Camp Merrie-Woode, a traditional overnight summer camp for girls located in Sapphire, NC, has suspended its 2020 summer camp season. The Board of Trustees of the Merrie-Woode Foundation, Inc. announced the decision jointly with Co-Executive Directors, Denice and Jim Dunn, in an email and video messages to camper families, staff, and alumnae on Monday, May 11.
In continuous operation since 1919, Camp Merrie-Woode is one of the oldest camps in Western North Carolina, and recently celebrated its 100th summer in 2018. Merrie-Woode offers three sessions ranging from two to five weeks, and welcomes approximately 600 campers, ages 7 to 17, and nearly 100 staff members to camp each year.
“Our first priority and highest responsibility is the health and protection of our beloved campers, staff, and community,” said Jim. “We have been closely monitoring the NC Governor’s directives and local Jackson County orders, as well as guidance from the American Camp Association and the North Carolina Youth Camp Association on protocols for the operation of summer camps developed in cooperation with the Centers for Disease Control and Prevention and the North Carolina Department of Health and Human Services. With many of the regulations still unwritten at this time, we did not see a clear path forward to open this summer.”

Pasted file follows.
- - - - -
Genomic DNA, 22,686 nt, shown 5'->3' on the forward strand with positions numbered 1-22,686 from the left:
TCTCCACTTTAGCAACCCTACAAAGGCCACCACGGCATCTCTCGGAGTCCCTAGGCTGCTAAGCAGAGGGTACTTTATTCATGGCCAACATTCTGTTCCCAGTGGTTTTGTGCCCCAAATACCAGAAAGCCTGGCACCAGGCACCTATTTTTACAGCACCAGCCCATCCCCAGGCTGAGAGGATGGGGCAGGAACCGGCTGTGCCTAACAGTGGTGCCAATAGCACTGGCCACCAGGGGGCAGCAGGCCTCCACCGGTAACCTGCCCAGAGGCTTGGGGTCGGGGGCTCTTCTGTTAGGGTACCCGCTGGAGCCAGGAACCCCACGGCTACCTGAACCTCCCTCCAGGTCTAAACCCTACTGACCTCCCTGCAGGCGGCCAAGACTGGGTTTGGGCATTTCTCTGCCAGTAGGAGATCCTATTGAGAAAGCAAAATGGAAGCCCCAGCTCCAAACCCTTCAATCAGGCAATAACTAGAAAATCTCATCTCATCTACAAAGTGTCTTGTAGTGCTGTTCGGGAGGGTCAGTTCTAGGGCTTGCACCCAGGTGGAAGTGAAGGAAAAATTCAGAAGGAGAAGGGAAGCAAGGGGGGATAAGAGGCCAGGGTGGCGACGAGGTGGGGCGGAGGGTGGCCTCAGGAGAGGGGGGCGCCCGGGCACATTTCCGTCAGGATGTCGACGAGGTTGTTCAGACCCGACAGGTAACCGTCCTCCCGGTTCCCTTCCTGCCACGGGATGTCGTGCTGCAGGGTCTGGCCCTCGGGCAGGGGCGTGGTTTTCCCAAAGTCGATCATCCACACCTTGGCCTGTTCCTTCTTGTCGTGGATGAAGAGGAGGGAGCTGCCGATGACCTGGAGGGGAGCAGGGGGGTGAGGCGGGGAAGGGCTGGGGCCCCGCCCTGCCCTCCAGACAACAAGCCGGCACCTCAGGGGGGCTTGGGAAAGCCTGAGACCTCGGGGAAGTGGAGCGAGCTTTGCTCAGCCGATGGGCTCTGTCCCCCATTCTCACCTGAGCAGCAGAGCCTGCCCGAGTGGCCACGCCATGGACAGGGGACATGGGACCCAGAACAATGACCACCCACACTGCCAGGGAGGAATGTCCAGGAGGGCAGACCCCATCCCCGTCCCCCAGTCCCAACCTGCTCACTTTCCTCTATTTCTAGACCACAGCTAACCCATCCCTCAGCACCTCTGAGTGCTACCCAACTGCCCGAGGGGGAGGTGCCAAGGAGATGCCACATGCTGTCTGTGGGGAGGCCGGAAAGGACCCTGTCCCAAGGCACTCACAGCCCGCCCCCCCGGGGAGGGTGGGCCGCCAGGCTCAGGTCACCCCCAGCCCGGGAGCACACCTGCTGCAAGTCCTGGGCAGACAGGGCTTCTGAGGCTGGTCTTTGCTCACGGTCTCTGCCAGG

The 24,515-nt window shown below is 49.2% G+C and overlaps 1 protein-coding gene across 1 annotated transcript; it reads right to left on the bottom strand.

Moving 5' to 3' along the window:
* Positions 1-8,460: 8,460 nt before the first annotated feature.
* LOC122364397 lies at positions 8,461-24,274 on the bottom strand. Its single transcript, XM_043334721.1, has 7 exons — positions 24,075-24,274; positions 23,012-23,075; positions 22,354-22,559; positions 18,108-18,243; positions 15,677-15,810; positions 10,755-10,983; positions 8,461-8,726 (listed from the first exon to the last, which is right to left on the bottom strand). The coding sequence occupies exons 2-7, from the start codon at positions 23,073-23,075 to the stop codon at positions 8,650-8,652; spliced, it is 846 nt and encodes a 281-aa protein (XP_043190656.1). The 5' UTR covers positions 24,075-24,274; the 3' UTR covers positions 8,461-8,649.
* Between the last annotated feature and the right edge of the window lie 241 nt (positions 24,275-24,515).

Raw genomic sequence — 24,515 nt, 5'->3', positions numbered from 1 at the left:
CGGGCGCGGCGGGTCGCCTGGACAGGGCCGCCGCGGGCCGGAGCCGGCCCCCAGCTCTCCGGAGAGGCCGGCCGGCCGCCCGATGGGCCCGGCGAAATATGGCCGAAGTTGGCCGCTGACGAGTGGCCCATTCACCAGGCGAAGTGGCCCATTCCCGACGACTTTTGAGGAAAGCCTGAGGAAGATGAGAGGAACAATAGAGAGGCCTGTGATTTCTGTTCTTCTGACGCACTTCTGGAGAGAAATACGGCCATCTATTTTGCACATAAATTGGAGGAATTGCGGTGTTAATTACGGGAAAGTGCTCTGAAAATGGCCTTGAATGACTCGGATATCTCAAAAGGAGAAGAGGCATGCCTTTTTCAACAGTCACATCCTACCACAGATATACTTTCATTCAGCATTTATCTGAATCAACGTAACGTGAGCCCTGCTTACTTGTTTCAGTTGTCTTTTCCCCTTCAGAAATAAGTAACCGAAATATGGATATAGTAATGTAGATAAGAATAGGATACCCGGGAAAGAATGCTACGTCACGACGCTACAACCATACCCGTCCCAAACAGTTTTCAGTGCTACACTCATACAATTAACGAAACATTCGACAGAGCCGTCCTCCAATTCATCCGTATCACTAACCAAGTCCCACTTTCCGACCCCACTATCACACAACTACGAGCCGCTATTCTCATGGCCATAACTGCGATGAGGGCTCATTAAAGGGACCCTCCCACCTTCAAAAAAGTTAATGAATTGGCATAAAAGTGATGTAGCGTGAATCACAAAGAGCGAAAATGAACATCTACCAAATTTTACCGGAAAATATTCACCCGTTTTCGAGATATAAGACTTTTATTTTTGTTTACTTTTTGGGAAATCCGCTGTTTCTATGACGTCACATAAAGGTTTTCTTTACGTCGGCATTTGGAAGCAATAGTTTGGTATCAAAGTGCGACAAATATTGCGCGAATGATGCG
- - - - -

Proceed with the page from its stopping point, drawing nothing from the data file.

In light of its decision to suspend operations for the 2020 summer, Camp Merrie-Woode has created a special policy allowing families to roll this summer’s tuition forward to next year, request a refund, or make a tax-deductible donation to the not-for-profit Merrie-Woode Foundation, Inc. (www.merriewoode.com).
Camp Merrie-Woode owns and maintains a large portion of the trail surrounding Lake Fairfield, a highly-popular destination for residents and visitors to Sapphire Valley and the Cashiers area outside of the summer camp months. With the Governor’s 3 Phase Reopening Plan in place, Merrie-Woode plans to keep the Lake Trail closed for the duration of that plan. They ask that the community respect the health and safety of the Merrie-Woode staff families that live on the grounds and refrain from using the Lake Trail until it reopens.
“While we are heartbroken about the decision to close Camp this season and will miss our time this year, we look forward to reuniting with our community in 2021 to rekindle the Spirit of Merrie-Woode that we all love so much,” said Denice. “We know each of our campers, staff, and alumnae hold on to the tiny spark of fire within that represents the Merrie-Woode spirit, and we ask them to share that spark with those around them to keep the Merrie-Woode spirit shining brightly throughout the summer until we gather together again.”